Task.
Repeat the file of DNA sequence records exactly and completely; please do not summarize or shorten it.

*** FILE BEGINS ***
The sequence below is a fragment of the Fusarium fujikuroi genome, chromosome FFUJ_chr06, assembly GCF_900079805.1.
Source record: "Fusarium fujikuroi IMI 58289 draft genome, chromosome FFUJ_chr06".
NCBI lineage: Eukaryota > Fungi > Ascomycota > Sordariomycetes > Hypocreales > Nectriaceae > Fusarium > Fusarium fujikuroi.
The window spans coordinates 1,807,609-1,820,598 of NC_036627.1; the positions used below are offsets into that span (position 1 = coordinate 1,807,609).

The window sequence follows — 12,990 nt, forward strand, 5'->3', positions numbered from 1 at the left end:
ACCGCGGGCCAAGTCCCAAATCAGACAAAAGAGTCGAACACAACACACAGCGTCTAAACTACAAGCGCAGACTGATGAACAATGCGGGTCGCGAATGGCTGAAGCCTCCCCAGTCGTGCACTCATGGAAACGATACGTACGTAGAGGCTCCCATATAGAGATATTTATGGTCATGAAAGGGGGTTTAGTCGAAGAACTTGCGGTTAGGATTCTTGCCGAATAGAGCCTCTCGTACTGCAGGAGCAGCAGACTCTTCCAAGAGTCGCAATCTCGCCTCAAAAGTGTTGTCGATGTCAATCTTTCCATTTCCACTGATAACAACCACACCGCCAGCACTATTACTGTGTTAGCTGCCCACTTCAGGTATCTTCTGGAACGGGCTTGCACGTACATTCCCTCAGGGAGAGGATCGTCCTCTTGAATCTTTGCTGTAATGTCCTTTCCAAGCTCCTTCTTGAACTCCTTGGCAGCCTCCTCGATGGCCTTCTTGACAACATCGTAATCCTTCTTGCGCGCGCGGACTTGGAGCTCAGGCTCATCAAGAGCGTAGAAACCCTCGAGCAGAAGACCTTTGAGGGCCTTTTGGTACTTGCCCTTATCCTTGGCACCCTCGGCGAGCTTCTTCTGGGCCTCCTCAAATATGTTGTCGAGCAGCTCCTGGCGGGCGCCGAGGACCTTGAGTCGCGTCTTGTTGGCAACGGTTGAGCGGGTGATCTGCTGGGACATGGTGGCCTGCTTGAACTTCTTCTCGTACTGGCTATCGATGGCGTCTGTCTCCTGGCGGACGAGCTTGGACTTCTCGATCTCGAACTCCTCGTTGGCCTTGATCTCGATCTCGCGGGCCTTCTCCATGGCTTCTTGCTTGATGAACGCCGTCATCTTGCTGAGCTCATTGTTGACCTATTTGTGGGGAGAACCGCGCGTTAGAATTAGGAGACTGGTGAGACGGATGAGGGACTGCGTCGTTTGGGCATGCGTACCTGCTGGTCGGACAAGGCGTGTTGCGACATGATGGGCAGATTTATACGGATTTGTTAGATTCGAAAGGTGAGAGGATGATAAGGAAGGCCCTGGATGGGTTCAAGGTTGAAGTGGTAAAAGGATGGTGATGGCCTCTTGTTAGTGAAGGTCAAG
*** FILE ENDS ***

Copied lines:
The sequence below is a fragment of the Fusarium fujikuroi genome, chromosome FFUJ_chr06, assembly GCF_900079805.1.
Source record: "Fusarium fujikuroi IMI 58289 draft genome, chromosome FFUJ_chr06".
NCBI lineage: Eukaryota > Fungi > Ascomycota > Sordariomycetes > Hypocreales > Nectriaceae > Fusarium > Fusarium fujikuroi.
The window spans coordinates 1,807,609-1,820,598 of NC_036627.1; the positions used below are offsets into that span (position 1 = coordinate 1,807,609).

The window sequence follows — 12,990 nt, forward strand, 5'->3', positions numbered from 1 at the left end:
ACCGCGGGCCAAGTCCCAAATCAGACAAAAGAGTCGAACACAACACACAGCGTCTAAACTACAAGCGCAGACTGATGAACAATGCGGGTCGCGAATGGCTGAAGCCTCCCCAGTCGTGCACTCATGGAAACGATACGTACGTAGAGGCTCCCATATAGAGATATTTATGGTCATGAAAGGGGGTTTAGTCGAAGAACTTGCGGTTAGGATTCTTGCCGAATAGAGCCTCTCGTACTGCAGGAGCAGCAGACTCTTCCAAGAGTCGCAATCTCGCCTCAAAAGTGTTGTCGATGTCAATCTTTCCATTTCCACTGATAACAACCACACCGCCAGCACTATTACTGTGTTAGCTGCCCACTTCAGGTATCTTCTGGAACGGGCTTGCACGTACATTCCCTCAGGGAGAGGATCGTCCTCTTGAATCTTTGCTGTAATGTCCTTTCCAAGCTCCTTCTTGAACTCCTTGGCAGCCTCCTCGATGGCCTTCTTGACAACATCGTAATCCTTCTTGCGCGCGCGGACTTGGAGCTCAGGCTCATCAAGAGCGTAGAAACCCTCGAGCAGAAGACCTTTGAGGGCCTTTTGGTACTTGCCCTTATCCTTGGCACCCTCGGCGAGCTTCTTCTGGGCCTCCTCAAATATGTTGTCGAGCAGCTCCTGGCGGGCGCCGAGGACCTTGAGTCGCGTCTTGTTGGCAACGGTTGAGCGGGTGATCTGCTGGGACATGGTGGCCTGCTTGAACTTCTTCTCGTACTGGCTATCGATGGCGTCTGTCTCCTGGCGGACGAGCTTGGACTTCTCGATCTCGAACTCCTCGTTGGCCTTGATCTCGATCTCGCGGGCCTTCTCCATGGCTTCTTGCTTGATGAACGCCGTCATCTTGCTGAGCTCATTGTTGACCTATTTGTGGGGAGAACCGCGCGTTAGAATTAGGAGACTGGTGAGACGGATGAGGGACTGCGTCGTTTGGGCATGCGTACCTGCTGGTCGGACAAGGCGTGTTGCGACATGATGGGCAGATTTATACGGATTTGTTAGATTCGAAAGGTGAGAGGATGATAAGGAAGGCCCTGGATGGGTTCAAGGTTGAAGTGGTAAAAGGATGGTGATGGCCTCTTGTTAGTGAAGGTCAAG